The Drum has partnered with Capgemini and SharpEnd to launch its concept store CornerShop, a space for testing out pioneering tech innovations and figuring what will work in a commercial setting based on customer feedback.
CornerShop houses a number of new technologies, including connected packaging, and tracks how consumers interact in a physical store, offering brands a place to experiment and improve their customers’ shopping experiences.
”The purpose of CornerShop is to explore the future of retail,” says Cameron Worth, the chief executive and founder of SharpEnd. ”For brands, technologists and consumers, it’s a place to try new things in an environment without constraints. It’s a place to inspire and inform.”
CornerShop is an exploratory playground where real world problems can be transformed and resolved using emerging technologies. Combining different data tracking tools that assess location, engagement, interaction and traditional sales touchpoints, Capgemini has created a cloud data platform to assess the findings in real time and interrogate ways to optimize the customer’s experience and overhaul the store’s operational performance.
The space bridges the gap between the data that marketers capture online versus in-store. Retailers with e-commerce platforms have visibility over countless metrics around how their customers behave online: which items they put in their baskets and abandoned, how long they spent in-store, and so on. However, in a physical space it’s harder to capture and understand a consumer’s engagement and dwell time.
CornerShop’s opening marks the first iteration of the store, with six installations currently on display. This phase of the concept store is about observing how consumers engage with the installations to inform future decisions and develop designs that are actually useful. But CornerShop’s partners are expecting that some of the experiments will need improvement.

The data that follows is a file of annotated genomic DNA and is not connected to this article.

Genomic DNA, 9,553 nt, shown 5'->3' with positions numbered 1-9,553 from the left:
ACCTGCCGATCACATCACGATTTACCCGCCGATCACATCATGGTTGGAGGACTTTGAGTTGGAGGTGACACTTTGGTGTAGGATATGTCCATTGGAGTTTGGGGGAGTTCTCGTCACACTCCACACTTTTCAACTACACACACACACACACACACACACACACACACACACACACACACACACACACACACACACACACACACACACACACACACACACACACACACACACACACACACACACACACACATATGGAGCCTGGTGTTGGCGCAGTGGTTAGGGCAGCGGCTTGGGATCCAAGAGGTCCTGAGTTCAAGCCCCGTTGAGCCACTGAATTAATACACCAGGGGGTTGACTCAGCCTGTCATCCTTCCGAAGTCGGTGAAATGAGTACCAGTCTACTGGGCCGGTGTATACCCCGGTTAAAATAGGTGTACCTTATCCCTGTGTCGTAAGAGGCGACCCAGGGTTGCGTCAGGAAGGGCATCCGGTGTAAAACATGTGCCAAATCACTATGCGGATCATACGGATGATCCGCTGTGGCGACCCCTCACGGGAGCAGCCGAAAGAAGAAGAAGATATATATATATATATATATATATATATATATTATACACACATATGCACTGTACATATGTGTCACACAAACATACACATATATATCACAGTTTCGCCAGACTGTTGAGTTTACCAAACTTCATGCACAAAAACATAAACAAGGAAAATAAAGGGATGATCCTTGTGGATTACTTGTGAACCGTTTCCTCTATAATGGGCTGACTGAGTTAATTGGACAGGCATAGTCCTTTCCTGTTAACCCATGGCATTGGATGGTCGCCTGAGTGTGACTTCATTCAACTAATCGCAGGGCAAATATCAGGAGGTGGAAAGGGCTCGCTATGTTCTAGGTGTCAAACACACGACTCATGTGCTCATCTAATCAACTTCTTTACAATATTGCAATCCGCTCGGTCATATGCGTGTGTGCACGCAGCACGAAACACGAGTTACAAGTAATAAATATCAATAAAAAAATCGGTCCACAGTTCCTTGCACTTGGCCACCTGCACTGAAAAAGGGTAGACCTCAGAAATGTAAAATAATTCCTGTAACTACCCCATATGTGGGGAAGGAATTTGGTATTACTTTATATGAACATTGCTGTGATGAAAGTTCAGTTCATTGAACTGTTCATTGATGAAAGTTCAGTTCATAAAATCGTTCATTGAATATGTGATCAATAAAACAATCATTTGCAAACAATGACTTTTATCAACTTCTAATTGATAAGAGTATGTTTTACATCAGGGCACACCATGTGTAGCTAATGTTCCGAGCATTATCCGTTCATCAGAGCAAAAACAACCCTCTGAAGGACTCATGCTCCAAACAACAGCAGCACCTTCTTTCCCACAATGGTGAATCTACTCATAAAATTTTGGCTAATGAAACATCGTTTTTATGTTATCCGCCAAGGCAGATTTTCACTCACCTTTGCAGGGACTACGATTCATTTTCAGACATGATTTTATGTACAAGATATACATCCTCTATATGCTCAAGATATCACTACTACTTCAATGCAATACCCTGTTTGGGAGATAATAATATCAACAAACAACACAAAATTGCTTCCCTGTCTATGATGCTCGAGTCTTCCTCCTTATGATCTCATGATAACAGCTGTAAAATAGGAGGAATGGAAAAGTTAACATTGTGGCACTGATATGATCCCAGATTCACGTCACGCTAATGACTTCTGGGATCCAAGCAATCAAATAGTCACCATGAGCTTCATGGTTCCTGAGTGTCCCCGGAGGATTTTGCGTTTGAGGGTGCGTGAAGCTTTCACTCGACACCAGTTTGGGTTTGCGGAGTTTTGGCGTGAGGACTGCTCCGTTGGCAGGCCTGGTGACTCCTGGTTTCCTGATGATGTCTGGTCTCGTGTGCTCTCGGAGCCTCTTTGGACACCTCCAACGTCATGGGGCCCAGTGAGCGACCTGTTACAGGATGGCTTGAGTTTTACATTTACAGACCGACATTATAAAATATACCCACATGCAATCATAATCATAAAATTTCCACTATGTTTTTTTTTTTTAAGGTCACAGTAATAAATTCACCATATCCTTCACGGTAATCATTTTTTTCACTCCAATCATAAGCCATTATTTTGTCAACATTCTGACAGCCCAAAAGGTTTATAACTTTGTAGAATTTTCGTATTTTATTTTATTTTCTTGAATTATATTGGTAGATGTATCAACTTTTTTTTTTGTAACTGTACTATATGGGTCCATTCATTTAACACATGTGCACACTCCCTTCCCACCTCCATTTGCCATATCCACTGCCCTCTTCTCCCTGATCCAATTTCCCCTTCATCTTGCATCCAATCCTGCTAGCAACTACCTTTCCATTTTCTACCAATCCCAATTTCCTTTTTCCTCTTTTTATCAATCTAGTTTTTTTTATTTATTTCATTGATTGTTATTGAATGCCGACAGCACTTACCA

Stephen Hewett, the vice-president leading customer transformation at Frog Design, part of Capgemini Invent, explains: ”We’re not sure how people will respond to the space. I think there will be some installations they love, some they won’t understand as we won’t have quite got the experience 100% correct and some they may not feel as excited about as we’d hoped. Getting those real world learnings through and quickly iterating or ending a test is the whole purpose.”
Rob Hollands, who is managing director at SharpEnd, agrees: ”Humans are inherently curious, so we expect to see an appetite for innovation and a desire to discover with an open mind. We hope that they serve a purpose beyond the practical and are capable of delivering meaningful and engaging experiences. It will all come down to how these installations work in practice: are they intuitive? Are they simple to use? Do they solve a genuine problem?”
It’s unknown how consumers will respond to an interactive store sustained by technology and whether it’s a concept they’re willing to explore. The ongoing debate between personalizing customer experiences and protecting their privacy has led both Capgemini and SharpEnd to anticipate some of the possible issues that may arise – namely around whether they will be any resistance or skepticism from shoppers to share their data.
Hewett says: ”Our in-store personalization is built around experiential value exchange – we’re using it to uplift their experience, to either make them feel welcomed, help them seamlessly login to digital touchpoints or virtually try on clothing. It will be interesting to see if these experiences are valuable enough for them to feel comfortable sharing data to unlock them.”
Installations presented in-store aim to answer real world problems in response to a series of research investigations around customer and commercial pain points and opportunities, questioning what the future of physical stores could look like.
Worth explains: ”Brands invest huge sums to develop innovative products and services. So often, these innovations end up locked away in head offices for far too long. Piloting and testing in real environments presents a genuine challenge and it’s this that has created a bottleneck to creativity and innovation in the past.”
Hewett agrees, adding: ”Brands can visit the store to gain inspiration for the future, to think about what’s next for them and get some real world learnings on whether the experiential, operational and technologies realities match our expectations. Hopefully, it will encourage brands to take a few more risks.”